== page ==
Coming soon

Coming soon

Apple WWDC19 was full of wonders

Apple’s World Wide Developer Conference (WWDC) was held earlier today, and Apple made a number of announcements:

New Mac Pro is a highly customizable box.
The new Mac Pro is endlessly customizable, offering huge amounts of memory, storage, video power, etc. There is even a rack-mounted version, in case you want a small herd of these for crunching vast herds of bits and bytes.
  • iOS 13 is aimed at being much faster, even on existing hardware, and is bringing Dark Mode to the small screen, along with outstanding security and privacy;
  • iPad software is being split off from the iPhone to a new iPadOS, with features that take advantage of the vastly larger screen;
  • the Mac Pro returns, in a powerful 28-core monster;
  • Apple returns to the display business with an exotic Pro Display XDR;
  • watchOS 6 will add new health and fitness metrics and capabilities, and new watch faces;
  • tvOS 13 will allow multiple user profiles, so you can watch what you want, and listen to what you want;
  • macOS Catalina returns to the California coast, and splits iTunes apart with separate apps for Apple Music, podcasts, and Apple TV;
  • another huge change to macOS Catalina is Sidecar, a built-in capability to use your iPad as an additional screen of your Mac, and use iPad capabilities — such as the pen — with your Mac;
  • accessibility changes, to macOS, iOS, and iPadOS, promise to vastly expand what can be done by those with vision, hearing, or mobility limitations, including both the very young and the very old.
iPadOS showing Dark Mode and something more than apps on the home screen.
New iPadOS showing Dark Mode and the ability to display information on the home screen.

You can watch the keynote (a bit more than two hours) here.

Tapping the Apple Watch face will soon allow you to record a voice memo.
Soon you will be able to record a voice memo on your Apple Watch with just a tap.

Most people will never own a Mac Pro; fully equipped with the new Pro Display XDR, you could buy a decent car — a new car — for the same price, or less. But almost everyone with an Apple device will benefit from iOS 13, iPadOS, tvOS 13, watchOS 6, and macOS Catalina. In particular, the accessibility features, and the vastly expanded iPad capabilities, are worth a long, thoughtful look. And the security and privacy features built into the new operating systems — all the operating systems — are extraordinary.

The programming tools will roll out immediately, with the finished iPhone, iPad, watch, TV, and Mac operating systems coming out in the fall. The Mac Pro and Pro Monitor will be out “this fall,” but you can sign up to be notified when they are getting close.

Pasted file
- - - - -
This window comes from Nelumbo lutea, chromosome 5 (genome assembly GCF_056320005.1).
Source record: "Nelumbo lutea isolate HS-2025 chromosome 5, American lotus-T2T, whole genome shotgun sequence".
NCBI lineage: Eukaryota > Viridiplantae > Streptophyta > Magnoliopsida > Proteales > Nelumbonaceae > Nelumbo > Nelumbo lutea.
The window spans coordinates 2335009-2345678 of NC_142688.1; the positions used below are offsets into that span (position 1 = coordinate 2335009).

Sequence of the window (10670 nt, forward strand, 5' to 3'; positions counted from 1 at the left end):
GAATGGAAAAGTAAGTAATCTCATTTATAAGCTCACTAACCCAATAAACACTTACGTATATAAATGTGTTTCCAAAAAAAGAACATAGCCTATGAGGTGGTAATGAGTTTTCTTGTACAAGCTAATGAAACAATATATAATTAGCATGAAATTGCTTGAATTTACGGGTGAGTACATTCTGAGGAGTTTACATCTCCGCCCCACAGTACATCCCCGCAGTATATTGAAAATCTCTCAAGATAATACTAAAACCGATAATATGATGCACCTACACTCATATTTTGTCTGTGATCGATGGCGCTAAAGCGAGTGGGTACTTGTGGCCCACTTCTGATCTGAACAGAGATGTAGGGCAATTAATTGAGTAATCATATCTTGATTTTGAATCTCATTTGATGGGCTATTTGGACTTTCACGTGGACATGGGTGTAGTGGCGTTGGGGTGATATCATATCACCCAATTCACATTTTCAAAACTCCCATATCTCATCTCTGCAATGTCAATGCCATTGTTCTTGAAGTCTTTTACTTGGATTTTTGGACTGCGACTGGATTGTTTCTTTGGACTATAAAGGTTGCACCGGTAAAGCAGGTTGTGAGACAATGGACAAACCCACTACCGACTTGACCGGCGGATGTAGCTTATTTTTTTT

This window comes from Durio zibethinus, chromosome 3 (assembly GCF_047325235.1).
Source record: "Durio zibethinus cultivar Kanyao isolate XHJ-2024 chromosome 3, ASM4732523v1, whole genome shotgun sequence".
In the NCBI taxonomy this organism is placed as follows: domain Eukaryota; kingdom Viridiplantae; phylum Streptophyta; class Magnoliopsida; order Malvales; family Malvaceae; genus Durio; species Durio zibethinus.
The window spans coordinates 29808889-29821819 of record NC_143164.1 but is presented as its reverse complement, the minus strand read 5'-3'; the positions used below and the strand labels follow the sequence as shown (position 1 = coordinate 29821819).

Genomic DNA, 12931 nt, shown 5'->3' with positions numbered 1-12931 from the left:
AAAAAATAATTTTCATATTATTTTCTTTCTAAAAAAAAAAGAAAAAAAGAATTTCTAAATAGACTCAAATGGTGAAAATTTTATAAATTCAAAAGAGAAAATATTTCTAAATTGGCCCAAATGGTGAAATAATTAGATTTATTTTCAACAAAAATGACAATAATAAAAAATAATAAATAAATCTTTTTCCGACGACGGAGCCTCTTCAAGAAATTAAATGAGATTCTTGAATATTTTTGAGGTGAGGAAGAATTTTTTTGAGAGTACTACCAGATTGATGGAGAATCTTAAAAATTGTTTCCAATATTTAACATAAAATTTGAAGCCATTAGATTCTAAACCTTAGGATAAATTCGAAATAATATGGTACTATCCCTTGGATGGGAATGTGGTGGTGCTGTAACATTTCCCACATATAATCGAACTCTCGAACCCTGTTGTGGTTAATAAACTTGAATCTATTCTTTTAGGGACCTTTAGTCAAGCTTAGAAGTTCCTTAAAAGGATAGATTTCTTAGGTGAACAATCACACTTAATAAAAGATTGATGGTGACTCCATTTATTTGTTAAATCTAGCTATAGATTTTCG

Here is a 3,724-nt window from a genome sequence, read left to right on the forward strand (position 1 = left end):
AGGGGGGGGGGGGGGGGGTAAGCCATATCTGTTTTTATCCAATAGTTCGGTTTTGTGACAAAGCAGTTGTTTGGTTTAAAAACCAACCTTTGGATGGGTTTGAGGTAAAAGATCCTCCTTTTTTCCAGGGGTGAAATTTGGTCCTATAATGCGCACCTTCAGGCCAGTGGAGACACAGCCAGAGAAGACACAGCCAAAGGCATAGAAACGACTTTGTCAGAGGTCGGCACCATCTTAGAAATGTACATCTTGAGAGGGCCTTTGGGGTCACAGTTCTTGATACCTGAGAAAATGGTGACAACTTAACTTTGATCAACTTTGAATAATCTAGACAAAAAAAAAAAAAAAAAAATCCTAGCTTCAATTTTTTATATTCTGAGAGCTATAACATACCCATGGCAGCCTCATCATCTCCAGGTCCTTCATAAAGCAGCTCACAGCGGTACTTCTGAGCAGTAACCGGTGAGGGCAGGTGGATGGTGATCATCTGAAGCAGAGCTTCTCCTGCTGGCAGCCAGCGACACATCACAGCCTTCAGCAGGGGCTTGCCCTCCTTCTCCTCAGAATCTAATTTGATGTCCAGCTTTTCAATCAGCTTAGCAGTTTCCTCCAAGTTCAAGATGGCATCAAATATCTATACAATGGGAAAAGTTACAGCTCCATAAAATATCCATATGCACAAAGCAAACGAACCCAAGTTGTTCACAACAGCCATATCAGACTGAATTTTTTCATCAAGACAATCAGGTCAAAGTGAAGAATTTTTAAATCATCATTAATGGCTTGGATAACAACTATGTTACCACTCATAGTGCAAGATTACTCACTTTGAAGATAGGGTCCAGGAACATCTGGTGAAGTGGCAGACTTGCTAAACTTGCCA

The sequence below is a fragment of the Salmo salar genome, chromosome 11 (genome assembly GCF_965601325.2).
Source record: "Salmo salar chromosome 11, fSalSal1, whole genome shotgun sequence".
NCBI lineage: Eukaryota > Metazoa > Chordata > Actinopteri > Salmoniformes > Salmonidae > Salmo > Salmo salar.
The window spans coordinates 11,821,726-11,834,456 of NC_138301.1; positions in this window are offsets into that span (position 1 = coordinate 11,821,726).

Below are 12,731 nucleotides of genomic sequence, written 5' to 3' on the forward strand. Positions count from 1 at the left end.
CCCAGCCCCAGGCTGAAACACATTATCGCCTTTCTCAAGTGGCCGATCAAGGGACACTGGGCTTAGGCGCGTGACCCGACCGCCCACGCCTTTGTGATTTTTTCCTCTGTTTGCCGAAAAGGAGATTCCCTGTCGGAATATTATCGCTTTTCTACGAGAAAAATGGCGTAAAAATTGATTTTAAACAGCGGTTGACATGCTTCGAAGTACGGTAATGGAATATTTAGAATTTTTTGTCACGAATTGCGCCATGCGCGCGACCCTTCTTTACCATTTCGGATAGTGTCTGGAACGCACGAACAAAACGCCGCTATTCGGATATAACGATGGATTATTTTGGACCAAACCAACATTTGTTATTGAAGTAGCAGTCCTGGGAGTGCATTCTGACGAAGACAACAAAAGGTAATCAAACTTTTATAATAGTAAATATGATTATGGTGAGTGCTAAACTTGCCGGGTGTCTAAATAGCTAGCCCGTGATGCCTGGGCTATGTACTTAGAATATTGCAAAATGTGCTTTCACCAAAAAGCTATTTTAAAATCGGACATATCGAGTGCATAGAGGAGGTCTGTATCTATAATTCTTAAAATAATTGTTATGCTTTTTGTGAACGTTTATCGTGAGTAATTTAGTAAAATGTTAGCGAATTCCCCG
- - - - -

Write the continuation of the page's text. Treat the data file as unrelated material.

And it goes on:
An iPhone Note in Dark Mode, with an option to send an email notification directly from the Note.
iPhone Notes in Dark Mode, with the option of sending an email notification directly from the note.

Since this is the World Wide Developers conference, there was also a presentation on coding, and it was impressive. While GUI (Graphical User Interface) programming has been touted for a couple decades, the reality is that complex programming is almost entirely based on thousands, or millions, of lines of text-only code. But with the forthcoming Xcode 11, you really can drag-and-drop large chunks of graphical elements, and large chunks of code, into your application code. And Apple has vastly reduced the code barriers between macOS and iOS apps with new technology that lets you very quickly, and fairly painlessly, transform an iOS app into a Macintosh application in just a few days.

Xcode 11 will offer drag-and-drop programming, and you can code for a Watch, Apple TV, Mac, iPad or iPhone by just selecting an option at the start of the project -- and little more.
Code on the left, with a live preview of the result on the right, compliments of the new Xcode 11.

Safari 12.1.1 security update

Apple released a security update for Safari, Safari 12.1.1, on May 13, 2019. This security update applies to macOS Sierra, macOS High Sierra, and macOS Mojave, and is included with the security updates for these operating systems released on May 13, 2019. You can subscribe to Apple security announcements at https://lists.apple.com/mailman/listinfo/security-announce/


APPLE-SA-2019-5-13-5 Safari 12.1.1

Safari 12.1.1 is now available and addresses the following:

WebKit
Available for: macOS Sierra 10.12.6, macOS High Sierra 10.13.6, and
included in macOS Mojave 10.14.5
Impact: Processing maliciously crafted web content may result in the
disclosure of process memory
Description: An out-of-bounds read was addressed with improved input
validation.
CVE-2019-8607: Junho Jang and Hanul Choi of LINE Security Team